"This is our album release party!" Quavo chirped when taking the stage last night at New York City's Highline Ballroom to celebrate the long-awaited release of Migos' Yung Rich Nation. And while he and Takeoff crisscrossed the stage—Quavo looking thin as hell and Takeoff looking more and more like the 2014 version of Ty Dolla $ign by the day—they also kept repeating their latest go-to mantra, "Free Offset!" which was gleefully taken up by the crowd all night long.

With the album streaming this week, Migos could have relied heavily on their newer material, but instead they opened by going all the way back to the beginnings of their catalog. "Rich Than Famous" bled into "Bando" and then their initial breakout hit "Versace," delivered so early in their set that their confidence in their material was on full display. An extended version of "Contraband" was a huge hit with the sold out audience as well, showcasing that the duo, even without the incarcerated Offset, know how to command a stage when they feel like it. Following the lineage of the Clipse, Raekwon and many more before them, the Migos follow the coke rap lane but do it completely differently; to put it one way, they are easily the most fun coke rappers in the genre's history, choosing to celebrate the finer side of things rather than its grimier underbelly.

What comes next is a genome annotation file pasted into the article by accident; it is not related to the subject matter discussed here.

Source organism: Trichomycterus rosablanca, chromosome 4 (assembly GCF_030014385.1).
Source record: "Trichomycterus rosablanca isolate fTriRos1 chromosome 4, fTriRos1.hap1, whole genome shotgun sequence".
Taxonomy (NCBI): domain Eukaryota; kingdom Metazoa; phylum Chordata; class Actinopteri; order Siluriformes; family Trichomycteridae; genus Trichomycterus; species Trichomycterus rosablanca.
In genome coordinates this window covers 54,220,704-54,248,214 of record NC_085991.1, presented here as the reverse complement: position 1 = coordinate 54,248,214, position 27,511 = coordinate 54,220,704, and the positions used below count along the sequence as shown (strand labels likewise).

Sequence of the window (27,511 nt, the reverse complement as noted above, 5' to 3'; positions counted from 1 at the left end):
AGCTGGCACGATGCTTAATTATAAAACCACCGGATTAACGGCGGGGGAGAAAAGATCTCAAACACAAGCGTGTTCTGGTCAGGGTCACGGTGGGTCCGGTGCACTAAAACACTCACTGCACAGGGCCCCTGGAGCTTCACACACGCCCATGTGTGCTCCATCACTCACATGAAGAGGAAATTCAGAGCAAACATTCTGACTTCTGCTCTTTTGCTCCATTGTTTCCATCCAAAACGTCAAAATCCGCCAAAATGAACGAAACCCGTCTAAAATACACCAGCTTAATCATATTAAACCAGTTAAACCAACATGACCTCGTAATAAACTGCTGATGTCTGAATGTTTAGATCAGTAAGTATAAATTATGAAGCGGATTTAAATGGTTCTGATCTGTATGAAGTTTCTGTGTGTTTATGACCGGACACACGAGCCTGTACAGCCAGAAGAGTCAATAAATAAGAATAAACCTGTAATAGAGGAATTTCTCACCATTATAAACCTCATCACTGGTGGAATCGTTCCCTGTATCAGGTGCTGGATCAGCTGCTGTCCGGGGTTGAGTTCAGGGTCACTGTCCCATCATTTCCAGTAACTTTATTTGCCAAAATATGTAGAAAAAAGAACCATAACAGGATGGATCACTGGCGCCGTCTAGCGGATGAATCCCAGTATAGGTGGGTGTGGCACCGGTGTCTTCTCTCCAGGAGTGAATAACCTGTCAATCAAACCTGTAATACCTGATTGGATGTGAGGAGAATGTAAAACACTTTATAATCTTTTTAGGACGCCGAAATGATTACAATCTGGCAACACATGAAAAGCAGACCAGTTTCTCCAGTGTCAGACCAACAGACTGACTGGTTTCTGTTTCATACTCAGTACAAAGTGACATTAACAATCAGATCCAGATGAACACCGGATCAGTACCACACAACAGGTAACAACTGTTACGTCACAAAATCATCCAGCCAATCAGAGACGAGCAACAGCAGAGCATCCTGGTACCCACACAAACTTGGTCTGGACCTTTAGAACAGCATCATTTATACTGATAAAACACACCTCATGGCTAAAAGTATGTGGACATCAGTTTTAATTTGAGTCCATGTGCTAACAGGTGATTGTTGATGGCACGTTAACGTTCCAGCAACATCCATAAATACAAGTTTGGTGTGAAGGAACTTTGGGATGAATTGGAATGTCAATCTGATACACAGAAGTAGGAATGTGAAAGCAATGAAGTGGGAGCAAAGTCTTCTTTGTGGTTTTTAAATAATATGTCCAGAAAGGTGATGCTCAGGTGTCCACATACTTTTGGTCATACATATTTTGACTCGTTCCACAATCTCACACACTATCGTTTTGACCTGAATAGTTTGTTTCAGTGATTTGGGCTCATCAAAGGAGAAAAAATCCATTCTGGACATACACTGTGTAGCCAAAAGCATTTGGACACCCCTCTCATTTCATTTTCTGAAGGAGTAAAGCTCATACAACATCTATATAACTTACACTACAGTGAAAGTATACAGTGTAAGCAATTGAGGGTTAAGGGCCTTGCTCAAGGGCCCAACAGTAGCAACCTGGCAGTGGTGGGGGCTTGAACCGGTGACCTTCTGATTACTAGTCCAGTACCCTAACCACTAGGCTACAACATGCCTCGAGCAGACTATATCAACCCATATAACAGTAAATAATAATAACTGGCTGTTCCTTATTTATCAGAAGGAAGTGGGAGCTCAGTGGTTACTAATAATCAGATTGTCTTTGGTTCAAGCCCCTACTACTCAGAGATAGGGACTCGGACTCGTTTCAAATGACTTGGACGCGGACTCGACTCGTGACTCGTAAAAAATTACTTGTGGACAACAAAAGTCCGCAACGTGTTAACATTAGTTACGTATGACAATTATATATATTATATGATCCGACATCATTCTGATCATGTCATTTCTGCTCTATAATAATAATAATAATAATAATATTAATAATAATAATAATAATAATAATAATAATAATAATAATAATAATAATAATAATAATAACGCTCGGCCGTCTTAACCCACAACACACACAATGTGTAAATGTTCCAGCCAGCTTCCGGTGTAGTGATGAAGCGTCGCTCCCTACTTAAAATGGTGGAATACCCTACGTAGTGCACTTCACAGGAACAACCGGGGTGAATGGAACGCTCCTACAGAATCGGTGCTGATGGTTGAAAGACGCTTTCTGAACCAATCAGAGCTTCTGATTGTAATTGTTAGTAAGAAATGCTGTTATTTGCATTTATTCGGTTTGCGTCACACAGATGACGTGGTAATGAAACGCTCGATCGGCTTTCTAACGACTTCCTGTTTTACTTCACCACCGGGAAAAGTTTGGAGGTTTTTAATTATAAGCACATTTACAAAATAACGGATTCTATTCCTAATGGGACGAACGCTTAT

As the repetitively-goofy "Ounces" bled into a high energy "Hannah Montana" (which then curiously paused in the middle, sucking much of that momentum from the room), it was another reminder that Migos possess a particular skill that has landed them at the forefront of this latest trap revival: just as Drake can seemingly grab any turn of phrase and twist it into a part of the popular lexicon ("YOLO," "0 to 100," "Runnin' through the 6 with my woes), so too can Migos take any phrase and turn it into a repetitive anthem that is easily accessible to the masses. It's what helps their new album succeed in a way that's more palatable to a wider audience than their street mixtapes, even though it's those hits—"Versace," "Hannah Montana," "Fight Night"—that got them here in the first place.

With their Balmain jeans, blindingly gold Margielas and YRN t-shirts shining all the way into the rafters, the Migos finally began delving into their new songs, with "Dab Daddy" and "Spray The Champagne" getting decent responses from the New York crowd still trying to catch up to all the new material. The Migos definitely displayed their appetite for bigger and more high-profile shows after their performance last night, but circumstances meant that it wouldn't be the talk of the town in the morning; as the strains of "Wishy Washy" began to spread over the crowd, Meek Mill delivered his diss track aimed at Drake and all focus in the crowd, or at least in the balcony, was lost immediately. Some things you can't control. For the rest, Migos has it covered.